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neutrino
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[*] posted on 11-2-2006 at 08:30


Lithium is the impossible one. The patent describes every alkali except that one.

Why is the vacuum distillation necessary? Couldn't the metal simply be allowed to coalesce into one big piece and taken out?

If you're sure that Al will work, I'll try this with shredded Al foil. First I need to find a source of samarium cobalt magnets for a high-temperature stir bar.
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[*] posted on 11-2-2006 at 10:45


Well it takes a lot of heat, so sublimating or distilling the alkali earths out under vacuum is more convienient than blasting the snot out of it at white heat or so.

Aluminum might work with the lower temperature method that's been the recent topic, but it still has that problem of forming oxides.

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[*] posted on 27-3-2006 at 20:34


The last time I worked with the NaOH + Mg --> Na + MgO + H thermite type reaction, the result was a porous and friable mix of magnesium oxide, sodium and sodium hydride that was for all intents and purposes impossible to separate. At the time I had done some thinking about the possibility of using a hydrogen scavenger to bind the H and leave the elemental sodium, however no reasonable ideas surfaced so I put the project on the back burner.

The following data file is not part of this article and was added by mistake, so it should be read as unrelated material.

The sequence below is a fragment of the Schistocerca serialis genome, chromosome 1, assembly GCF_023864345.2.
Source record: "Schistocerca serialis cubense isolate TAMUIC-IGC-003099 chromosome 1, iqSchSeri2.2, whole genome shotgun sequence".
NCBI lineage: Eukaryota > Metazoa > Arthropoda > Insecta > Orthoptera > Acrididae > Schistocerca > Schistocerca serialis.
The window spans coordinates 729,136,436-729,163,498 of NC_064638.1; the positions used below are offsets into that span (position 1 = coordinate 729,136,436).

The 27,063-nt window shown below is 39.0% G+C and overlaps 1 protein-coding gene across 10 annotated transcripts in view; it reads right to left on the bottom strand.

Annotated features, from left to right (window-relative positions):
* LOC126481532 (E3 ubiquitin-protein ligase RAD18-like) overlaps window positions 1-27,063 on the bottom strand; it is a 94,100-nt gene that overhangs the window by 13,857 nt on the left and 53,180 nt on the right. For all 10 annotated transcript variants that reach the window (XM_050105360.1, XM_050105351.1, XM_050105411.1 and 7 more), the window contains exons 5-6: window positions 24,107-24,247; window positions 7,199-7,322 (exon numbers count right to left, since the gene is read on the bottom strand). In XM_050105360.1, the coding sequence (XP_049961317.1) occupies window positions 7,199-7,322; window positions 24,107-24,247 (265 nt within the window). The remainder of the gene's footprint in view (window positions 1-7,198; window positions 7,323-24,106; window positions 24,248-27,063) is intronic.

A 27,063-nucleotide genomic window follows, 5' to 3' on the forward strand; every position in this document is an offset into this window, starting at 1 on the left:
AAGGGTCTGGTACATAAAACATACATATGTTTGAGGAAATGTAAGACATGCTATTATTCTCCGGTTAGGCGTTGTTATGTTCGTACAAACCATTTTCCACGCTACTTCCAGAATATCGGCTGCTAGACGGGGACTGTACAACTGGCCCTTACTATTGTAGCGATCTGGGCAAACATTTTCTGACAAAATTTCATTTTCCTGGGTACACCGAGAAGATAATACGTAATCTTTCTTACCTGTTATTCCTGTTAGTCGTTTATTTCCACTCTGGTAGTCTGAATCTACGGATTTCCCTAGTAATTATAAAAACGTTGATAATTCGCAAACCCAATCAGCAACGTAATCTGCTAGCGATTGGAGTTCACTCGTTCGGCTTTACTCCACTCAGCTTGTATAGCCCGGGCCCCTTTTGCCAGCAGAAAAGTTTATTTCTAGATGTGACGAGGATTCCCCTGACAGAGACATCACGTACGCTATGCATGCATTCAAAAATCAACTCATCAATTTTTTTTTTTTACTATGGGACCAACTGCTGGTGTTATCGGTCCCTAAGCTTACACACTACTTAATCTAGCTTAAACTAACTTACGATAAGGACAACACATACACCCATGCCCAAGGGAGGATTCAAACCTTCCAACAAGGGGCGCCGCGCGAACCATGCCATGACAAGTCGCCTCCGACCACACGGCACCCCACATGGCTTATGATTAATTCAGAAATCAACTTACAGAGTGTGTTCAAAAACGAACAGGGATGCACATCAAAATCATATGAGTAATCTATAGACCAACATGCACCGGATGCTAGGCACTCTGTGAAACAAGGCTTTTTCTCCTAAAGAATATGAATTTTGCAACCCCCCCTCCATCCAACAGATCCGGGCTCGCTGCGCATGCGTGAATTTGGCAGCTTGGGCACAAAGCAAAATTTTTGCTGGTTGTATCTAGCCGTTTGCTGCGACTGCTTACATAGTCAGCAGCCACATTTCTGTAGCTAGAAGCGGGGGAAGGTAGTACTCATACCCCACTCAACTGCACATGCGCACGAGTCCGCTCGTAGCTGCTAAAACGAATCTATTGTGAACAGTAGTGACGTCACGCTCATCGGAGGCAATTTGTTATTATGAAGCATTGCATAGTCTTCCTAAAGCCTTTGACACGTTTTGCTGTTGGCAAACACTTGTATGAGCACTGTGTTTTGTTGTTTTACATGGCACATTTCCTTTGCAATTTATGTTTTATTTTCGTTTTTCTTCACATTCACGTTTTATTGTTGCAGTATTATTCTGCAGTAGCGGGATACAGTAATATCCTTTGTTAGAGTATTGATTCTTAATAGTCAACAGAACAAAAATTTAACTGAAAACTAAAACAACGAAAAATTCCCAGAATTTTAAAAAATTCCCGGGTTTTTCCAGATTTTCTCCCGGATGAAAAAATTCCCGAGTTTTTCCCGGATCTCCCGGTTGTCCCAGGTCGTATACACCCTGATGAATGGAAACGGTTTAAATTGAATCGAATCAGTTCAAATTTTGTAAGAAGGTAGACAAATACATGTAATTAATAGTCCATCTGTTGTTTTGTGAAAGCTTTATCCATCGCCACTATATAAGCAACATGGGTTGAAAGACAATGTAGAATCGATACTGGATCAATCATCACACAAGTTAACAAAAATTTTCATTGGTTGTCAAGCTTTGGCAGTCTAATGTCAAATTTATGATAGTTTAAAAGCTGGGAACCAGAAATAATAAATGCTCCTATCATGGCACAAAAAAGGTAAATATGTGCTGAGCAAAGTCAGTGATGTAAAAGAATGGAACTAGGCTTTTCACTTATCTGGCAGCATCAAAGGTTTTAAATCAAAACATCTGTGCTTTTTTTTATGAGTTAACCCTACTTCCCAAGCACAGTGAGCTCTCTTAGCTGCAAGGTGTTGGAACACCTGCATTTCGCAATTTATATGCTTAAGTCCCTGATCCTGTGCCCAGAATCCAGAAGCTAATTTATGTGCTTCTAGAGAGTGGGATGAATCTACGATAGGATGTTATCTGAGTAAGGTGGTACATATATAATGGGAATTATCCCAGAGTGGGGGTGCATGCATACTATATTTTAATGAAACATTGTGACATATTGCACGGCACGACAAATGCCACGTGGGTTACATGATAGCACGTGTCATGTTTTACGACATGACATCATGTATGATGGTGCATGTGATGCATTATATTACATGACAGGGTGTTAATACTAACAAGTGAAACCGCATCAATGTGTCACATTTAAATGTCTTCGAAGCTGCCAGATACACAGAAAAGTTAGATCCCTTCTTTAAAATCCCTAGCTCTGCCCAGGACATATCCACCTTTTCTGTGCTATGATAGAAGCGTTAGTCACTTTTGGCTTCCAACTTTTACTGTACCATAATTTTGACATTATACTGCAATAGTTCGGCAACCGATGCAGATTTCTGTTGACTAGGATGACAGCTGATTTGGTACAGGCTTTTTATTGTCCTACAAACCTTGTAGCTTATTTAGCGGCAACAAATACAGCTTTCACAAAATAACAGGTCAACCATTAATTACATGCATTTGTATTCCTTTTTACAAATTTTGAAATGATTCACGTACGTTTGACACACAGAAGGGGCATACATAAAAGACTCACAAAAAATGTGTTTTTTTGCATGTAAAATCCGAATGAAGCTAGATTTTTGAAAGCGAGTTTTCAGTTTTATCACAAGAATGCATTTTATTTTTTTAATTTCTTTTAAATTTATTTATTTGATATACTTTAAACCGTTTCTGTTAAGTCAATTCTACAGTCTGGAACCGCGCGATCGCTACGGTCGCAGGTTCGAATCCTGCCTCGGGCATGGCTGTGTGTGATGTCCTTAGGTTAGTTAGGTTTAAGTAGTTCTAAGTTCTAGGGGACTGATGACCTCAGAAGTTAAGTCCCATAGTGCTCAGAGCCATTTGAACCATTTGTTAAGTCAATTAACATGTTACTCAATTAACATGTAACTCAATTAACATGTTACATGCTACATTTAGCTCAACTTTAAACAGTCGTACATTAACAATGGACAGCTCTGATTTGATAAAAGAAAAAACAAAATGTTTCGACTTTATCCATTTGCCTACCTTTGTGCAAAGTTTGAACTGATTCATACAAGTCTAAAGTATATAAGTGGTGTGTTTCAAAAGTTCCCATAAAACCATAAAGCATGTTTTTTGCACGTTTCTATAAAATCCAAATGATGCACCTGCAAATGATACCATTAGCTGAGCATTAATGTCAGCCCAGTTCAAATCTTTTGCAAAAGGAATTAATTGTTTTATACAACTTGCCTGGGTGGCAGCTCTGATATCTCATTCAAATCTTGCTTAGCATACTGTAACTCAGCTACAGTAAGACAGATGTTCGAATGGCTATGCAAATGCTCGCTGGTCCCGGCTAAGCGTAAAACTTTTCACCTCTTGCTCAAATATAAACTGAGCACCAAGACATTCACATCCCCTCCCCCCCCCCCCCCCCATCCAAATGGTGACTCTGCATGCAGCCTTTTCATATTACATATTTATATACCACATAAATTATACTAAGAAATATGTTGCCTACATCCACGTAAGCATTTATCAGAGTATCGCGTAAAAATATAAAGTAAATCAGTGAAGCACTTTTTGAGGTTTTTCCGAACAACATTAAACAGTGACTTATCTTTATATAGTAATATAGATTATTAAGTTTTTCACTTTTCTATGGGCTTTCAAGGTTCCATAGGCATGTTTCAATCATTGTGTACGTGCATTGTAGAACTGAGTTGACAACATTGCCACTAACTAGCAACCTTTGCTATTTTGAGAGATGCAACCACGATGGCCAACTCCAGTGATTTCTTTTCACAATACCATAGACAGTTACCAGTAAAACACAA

Last evening I came up with the following:
4NaOH + 4Mg + B --> 4MgO + 3Na + NaBH4

This was tested today with good results. I took pictures but didn't have time to resize tonight. Tomorrow I will post those.

Experimental

1.599 gm - Sodium hydroxide, tech
0.972 gm - Magnesium, (-325m spherical)
0.108 gm - Boron 97%, 5 micron.

The above was ground lightly in a mortar and pestle and then placed in the Parr combustion bomb and sealed. The ignition wires attached and fired. The casing became very hot, ~200c, which was allowed to cool and then opened. No pressure escaped nor was any expected. The contents removed with a lab spoon and dumped into a beaker with kerosene. Several large chunks including one of obviously metallic sodium which had agglomerated and solidified on the bottom of the bomb. The surface was sliced into with a blade revealing very shiny silver metal.

For those of you who stopped thinking about sodium 14 lines ago......
This was also tested today:
NaOH + 4Mg + H3BO3 --> NaBH4 + 4MgO

First the magnesium and hydroxide was ground in a heat dried mortar while in a clear poly bag filled with argon. Then the boric acid was added quickly the previous and all was placed in the Parr bomb that had been placed in the bag with the mortar. This must be done fast as the mix begins heating almost immediately. The wires were connected and the bomb fired.